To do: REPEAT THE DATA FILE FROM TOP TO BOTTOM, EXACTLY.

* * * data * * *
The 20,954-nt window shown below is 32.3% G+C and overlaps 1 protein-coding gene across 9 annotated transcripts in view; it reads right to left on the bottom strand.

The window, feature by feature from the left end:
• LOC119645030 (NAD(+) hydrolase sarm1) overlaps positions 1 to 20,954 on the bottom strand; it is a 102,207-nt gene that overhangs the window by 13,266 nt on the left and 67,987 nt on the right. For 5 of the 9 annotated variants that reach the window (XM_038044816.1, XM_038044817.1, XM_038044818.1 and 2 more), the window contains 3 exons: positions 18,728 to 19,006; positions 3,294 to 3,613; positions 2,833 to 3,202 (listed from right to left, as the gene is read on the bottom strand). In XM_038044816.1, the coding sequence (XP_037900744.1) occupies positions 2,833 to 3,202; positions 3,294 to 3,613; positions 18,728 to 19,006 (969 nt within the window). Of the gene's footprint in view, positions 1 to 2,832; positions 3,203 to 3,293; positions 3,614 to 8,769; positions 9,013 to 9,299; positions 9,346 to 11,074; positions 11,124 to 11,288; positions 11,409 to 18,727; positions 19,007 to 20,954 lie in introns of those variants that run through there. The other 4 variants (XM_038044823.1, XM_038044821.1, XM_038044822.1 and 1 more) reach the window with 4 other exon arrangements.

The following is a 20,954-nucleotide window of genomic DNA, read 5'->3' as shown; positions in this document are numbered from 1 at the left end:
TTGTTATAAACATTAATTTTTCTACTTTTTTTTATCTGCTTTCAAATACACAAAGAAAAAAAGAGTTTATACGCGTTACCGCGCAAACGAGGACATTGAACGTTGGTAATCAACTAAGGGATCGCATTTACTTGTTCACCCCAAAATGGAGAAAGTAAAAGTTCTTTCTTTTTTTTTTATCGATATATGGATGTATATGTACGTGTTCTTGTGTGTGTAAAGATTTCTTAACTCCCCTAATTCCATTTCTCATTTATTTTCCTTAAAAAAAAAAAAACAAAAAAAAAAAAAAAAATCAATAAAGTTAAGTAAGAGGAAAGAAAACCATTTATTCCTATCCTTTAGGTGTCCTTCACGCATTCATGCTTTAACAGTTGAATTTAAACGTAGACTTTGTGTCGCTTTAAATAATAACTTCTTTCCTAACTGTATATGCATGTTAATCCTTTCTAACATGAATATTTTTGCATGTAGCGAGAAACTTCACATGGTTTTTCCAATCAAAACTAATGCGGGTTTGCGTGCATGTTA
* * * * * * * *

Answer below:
The 20,954-nt window shown below is 32.3% G+C and overlaps 1 protein-coding gene across 9 annotated transcripts in view; it reads right to left on the bottom strand.

The window, feature by feature from the left end:
• LOC119645030 (NAD(+) hydrolase sarm1) overlaps positions 1 to 20,954 on the bottom strand; it is a 102,207-nt gene that overhangs the window by 13,266 nt on the left and 67,987 nt on the right. For 5 of the 9 annotated variants that reach the window (XM_038044816.1, XM_038044817.1, XM_038044818.1 and 2 more), the window contains 3 exons: positions 18,728 to 19,006; positions 3,294 to 3,613; positions 2,833 to 3,202 (listed from right to left, as the gene is read on the bottom strand). In XM_038044816.1, the coding sequence (XP_037900744.1) occupies positions 2,833 to 3,202; positions 3,294 to 3,613; positions 18,728 to 19,006 (969 nt within the window). Of the gene's footprint in view, positions 1 to 2,832; positions 3,203 to 3,293; positions 3,614 to 8,769; positions 9,013 to 9,299; positions 9,346 to 11,074; positions 11,124 to 11,288; positions 11,409 to 18,727; positions 19,007 to 20,954 lie in introns of those variants that run through there. The other 4 variants (XM_038044823.1, XM_038044821.1, XM_038044822.1 and 1 more) reach the window with 4 other exon arrangements.

The following is a 20,954-nucleotide window of genomic DNA, read 5'->3' as shown; positions in this document are numbered from 1 at the left end:
TTGTTATAAACATTAATTTTTCTACTTTTTTTTATCTGCTTTCAAATACACAAAGAAAAAAAGAGTTTATACGCGTTACCGCGCAAACGAGGACATTGAACGTTGGTAATCAACTAAGGGATCGCATTTACTTGTTCACCCCAAAATGGAGAAAGTAAAAGTTCTTTCTTTTTTTTTTATCGATATATGGATGTATATGTACGTGTTCTTGTGTGTGTAAAGATTTCTTAACTCCCCTAATTCCATTTCTCATTTATTTTCCTTAAAAAAAAAAAAACAAAAAAAAAAAAAAAAATCAATAAAGTTAAGTAAGAGGAAAGAAAACCATTTATTCCTATCCTTTAGGTGTCCTTCACGCATTCATGCTTTAACAGTTGAATTTAAACGTAGACTTTGTGTCGCTTTAAATAATAACTTCTTTCCTAACTGTATATGCATGTTAATCCTTTCTAACATGAATATTTTTGCATGTAGCGAGAAACTTCACATGGTTTTTCCAATCAAAACTAATGCGGGTTTGCGTGCATGTTA